Immigrate To Canada As A Butcher: All You Need To Know

Immigrate To Canada As A Butcher: All You Need To Know
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Employers are already struggling to fill the hundreds of Canada jobs open for butchers and a federal job-hunting and career-planning website forecasts that labour shortage will only get worse.

Jobs are going begging in meat processing facilities, supermarkets, grocery stores and butcher shops.

”This occupational group is expected to face labour shortage conditions over the period of 2022 – 2031 at the national level,” states Job Bank.

“The labour shortage conditions seen in recent years are expected to persist.”

With Immigration, Refugees and Citizenship Canada (IRCC) announcing earlier this year that Canada’s Express Entry system will begin targeting 82 jobs in healthcare, technology, trades, transport and agriculture this summer – including as a butcher under National Occupational Classification 63201 – foreign nationals hoping to immigrate to Canada are now looking at a new opportunity to get their permanent residence here.

The flagship Express Entry selection system has previously only conducted draws based on immigration programs, not by targeting specific occupations.

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Candidates will need at least six months of continuous work experience in Canada or abroad within the past three years in one of these occupations to be eligible, experience that can have been gained while working in Canada as temporary foreign workers with a work permits or as an international student with a student visa.

The opportunities are certainly there.

There were 417 job listings for butchers posted on Job Bank in early June, some of them from employers hoping to hire more than one employee. The job-hunting website listed 501 such positions across the country at that time.

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Most of those jobs, 68.3 per cent, were in the big, central Canadian provinces of Ontario and Quebec who together accounted for 285 jobs for butchers in early June. Quebec employers were then looking for 184 butchers, Ontario for 101.

On the West Coast, British Columbia employers were looking for 72 butchers at that time and the Prairie province of Alberta for another 35. Manitoba and Saskatchewan each had eight openings and all of the Atlantic Canadian provinces of New Brunswick, Newfoundland and Labrador, Nova Scotia, and Prince Edward Island together accounted for six of these job postings.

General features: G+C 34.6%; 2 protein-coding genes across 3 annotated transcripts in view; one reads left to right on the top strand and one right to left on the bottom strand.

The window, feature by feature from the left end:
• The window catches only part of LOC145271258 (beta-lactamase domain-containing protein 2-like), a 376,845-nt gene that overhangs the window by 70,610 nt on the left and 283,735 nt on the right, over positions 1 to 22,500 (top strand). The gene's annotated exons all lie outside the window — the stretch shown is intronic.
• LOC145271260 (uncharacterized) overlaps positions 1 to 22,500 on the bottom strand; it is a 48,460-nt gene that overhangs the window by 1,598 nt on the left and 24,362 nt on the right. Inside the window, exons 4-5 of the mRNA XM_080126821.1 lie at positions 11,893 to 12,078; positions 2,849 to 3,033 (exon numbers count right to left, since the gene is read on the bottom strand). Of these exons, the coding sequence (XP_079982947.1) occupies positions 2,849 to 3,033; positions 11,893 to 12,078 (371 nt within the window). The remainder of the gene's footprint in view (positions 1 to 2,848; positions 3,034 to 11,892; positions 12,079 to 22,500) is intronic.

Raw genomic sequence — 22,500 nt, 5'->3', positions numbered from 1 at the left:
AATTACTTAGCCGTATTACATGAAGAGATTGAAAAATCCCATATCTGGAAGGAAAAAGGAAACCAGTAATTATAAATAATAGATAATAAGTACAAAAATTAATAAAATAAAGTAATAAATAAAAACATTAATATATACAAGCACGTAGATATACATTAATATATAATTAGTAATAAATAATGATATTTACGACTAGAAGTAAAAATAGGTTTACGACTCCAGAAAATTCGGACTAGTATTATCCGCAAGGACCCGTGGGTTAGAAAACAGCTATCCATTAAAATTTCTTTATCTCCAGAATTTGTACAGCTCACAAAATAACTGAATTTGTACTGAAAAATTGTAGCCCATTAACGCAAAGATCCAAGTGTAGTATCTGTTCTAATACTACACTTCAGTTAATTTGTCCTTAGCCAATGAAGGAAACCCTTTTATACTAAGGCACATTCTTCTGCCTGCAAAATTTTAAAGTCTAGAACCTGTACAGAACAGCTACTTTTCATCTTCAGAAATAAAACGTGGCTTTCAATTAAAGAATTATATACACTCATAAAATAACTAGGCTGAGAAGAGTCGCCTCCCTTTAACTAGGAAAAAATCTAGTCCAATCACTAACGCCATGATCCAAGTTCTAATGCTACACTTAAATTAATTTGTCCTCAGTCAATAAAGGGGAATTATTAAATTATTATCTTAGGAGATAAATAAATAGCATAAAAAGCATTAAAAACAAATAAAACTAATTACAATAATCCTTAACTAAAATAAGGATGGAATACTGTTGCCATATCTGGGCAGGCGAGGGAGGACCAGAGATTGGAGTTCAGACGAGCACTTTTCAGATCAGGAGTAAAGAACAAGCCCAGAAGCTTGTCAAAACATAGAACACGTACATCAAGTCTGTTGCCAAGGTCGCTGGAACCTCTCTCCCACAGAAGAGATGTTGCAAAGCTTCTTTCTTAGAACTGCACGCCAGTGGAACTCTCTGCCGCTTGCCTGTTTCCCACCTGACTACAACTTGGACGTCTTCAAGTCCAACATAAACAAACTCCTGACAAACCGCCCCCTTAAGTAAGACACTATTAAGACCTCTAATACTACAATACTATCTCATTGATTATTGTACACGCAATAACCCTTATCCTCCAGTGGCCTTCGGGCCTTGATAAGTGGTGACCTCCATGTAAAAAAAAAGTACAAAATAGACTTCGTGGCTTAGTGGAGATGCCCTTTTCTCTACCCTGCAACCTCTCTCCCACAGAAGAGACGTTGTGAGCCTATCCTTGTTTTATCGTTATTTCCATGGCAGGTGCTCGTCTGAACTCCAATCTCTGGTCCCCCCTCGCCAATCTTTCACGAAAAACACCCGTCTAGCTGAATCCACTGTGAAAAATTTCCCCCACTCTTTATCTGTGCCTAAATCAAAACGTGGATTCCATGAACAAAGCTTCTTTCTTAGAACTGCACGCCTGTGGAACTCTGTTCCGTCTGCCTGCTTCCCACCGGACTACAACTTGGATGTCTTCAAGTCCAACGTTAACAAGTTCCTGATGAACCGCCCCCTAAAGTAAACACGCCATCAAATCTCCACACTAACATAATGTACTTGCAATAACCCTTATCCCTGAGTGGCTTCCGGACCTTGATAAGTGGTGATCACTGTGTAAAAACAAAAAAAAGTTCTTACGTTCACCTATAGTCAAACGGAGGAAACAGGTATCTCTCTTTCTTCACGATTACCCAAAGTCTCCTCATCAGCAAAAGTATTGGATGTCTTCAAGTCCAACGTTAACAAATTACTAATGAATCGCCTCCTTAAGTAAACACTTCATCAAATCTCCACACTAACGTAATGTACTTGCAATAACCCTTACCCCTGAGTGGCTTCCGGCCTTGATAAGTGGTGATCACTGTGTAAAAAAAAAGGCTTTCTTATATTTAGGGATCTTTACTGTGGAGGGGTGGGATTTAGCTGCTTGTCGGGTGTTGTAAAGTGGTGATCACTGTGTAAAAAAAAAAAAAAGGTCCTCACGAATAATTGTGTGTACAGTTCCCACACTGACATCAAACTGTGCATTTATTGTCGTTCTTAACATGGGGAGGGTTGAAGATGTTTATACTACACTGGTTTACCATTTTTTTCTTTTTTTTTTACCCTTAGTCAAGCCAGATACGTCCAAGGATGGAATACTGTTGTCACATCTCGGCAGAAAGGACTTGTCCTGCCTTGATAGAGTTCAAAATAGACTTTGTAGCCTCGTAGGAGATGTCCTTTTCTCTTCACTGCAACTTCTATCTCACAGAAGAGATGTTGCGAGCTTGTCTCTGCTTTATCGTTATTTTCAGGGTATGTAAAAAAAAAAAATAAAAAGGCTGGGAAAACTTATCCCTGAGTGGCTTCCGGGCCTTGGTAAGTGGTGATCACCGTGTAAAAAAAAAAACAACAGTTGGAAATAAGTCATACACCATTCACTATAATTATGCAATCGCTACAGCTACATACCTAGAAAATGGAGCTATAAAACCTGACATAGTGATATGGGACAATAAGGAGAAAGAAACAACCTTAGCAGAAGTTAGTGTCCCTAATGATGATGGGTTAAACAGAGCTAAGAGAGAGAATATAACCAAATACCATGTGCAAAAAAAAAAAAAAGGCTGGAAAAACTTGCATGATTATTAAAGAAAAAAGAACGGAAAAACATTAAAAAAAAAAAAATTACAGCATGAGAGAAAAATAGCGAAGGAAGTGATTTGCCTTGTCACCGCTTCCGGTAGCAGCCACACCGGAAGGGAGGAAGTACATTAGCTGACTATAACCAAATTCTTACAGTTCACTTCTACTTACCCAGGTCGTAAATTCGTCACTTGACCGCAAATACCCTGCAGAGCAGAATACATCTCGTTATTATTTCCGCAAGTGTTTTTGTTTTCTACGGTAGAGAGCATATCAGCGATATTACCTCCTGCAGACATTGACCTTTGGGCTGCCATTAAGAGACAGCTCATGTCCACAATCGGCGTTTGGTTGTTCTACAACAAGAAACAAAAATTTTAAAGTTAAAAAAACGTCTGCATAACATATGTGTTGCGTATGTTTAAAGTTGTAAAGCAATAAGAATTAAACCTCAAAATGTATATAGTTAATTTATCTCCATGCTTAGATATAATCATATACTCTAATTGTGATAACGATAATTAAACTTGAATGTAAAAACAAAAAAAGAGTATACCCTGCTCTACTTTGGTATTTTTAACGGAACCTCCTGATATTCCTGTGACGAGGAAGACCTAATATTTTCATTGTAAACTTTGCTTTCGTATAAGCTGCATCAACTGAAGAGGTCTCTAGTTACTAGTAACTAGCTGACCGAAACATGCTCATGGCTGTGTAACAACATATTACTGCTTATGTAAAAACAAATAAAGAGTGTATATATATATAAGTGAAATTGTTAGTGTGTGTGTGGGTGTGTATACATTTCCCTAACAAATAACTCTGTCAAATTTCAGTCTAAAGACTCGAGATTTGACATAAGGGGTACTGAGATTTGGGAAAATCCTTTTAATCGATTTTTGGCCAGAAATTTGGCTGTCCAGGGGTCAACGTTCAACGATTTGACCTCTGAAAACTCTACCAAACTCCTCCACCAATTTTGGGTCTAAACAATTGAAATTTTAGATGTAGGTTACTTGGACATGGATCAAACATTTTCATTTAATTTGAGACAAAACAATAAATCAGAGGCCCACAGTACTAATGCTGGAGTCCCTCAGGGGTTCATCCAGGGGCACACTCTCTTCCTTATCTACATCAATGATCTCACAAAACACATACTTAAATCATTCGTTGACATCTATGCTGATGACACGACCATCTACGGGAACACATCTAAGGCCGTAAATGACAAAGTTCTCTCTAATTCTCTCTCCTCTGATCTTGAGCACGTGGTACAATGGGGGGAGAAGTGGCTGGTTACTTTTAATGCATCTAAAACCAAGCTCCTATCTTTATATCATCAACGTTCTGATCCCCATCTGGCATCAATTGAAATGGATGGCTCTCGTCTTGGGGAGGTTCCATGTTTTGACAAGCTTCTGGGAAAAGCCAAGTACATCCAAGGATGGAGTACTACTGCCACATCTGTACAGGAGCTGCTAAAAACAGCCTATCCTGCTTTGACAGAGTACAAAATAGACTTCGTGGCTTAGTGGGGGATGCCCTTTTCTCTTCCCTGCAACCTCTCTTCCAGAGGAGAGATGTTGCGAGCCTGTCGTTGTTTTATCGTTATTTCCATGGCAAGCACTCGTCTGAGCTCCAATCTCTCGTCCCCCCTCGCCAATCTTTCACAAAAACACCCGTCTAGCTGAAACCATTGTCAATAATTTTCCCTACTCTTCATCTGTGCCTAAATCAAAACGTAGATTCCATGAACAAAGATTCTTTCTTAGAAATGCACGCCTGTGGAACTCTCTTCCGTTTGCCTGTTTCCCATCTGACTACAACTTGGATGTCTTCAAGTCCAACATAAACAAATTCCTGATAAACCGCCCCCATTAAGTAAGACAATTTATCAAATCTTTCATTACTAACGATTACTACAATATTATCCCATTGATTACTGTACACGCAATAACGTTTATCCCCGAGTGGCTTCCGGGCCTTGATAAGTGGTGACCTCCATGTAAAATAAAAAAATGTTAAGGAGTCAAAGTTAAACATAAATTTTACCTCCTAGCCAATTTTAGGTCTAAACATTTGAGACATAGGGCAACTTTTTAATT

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Under the changes announced at the end of May, the Express Entry streams, including the Federal Skilled Worker (FSW) program, Federal Skilled Trades (FST) program and Canadian Experience Class (CEC), as well as parts of the Provincial Nominee Programs (PNP) will now be more responsive to labour market needs.

“Everywhere I go, I’ve heard loud and clear from employers across the country who are experiencing chronic labour shortages,” said Immigration Minister Sean Fraser.

All Three Express Entry Programs Will Be Open To Occupation-Specific Draws

“These changes to the Express Entry system will ensure that they have the skilled workers they need to grow and succeed. We can also grow our economy and help businesses with labour shortages while also increasing the number of French-proficient candidates to help ensure the vitality of French-speaking communities.”

Canada first signalled its intention to start occupation-specific draws through Express Entry in June last year, when changes were made to the Immigration, Refugee and Protection Act to allow invitations based on occupations and other attributes, such as language ability.

The majority of Canada’s provinces have been issuing occupation-specific invitations for several years.

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Under the changes to the act, the immigration minister is required to consult provinces and territories, members of industry, unions, employers, workers, worker advocacy groups, settlement provider organizations, and immigration researchers and practitioners, before announcing new categories.

IRCC must also report to parliament each year on the categories that were chosen and the reason for the choices.

Employment and Social Development Canada (ESDC) says the number of occupations facing shortages doubled between 2019 and 2021. From 2018 to 2022, federal high skilled admissions accounted for between 34 and 40 per cent of overall French-speaking admissions outside Quebec, which manages its own immigration intake.

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Colin Singer
Colin Singer is an international acclaimed Canadian immigration lawyer and founder of featured on Wikipedia. Colin Singer is also founding director of the Canadian Citizenship & Immigration Resource Center (CCIRC) Inc. He served as an Associate Editor of ‘Immigration Law Reporter’, the pre-eminent immigration law publication in Canada. He previously served as an executive member of the Canadian Bar Association’s Quebec and National Immigration Law Sections and is currently a member of the Canadian Chapter of the American Immigration Lawyers Association. Colin has twice appeared as an expert witness before Canada’s House of Commons Standing Committee on Citizenship and Immigration. He is frequently recognized as a recommended authority at national conferences sponsored by government and non-government organizations on matters affecting Canada’s immigration and human resource industries. Since 2009, Colin has been a Governor of the Quebec Bar Foundation a non-profit organization committed to the advancement of the profession, and became a lifetime member in 2018.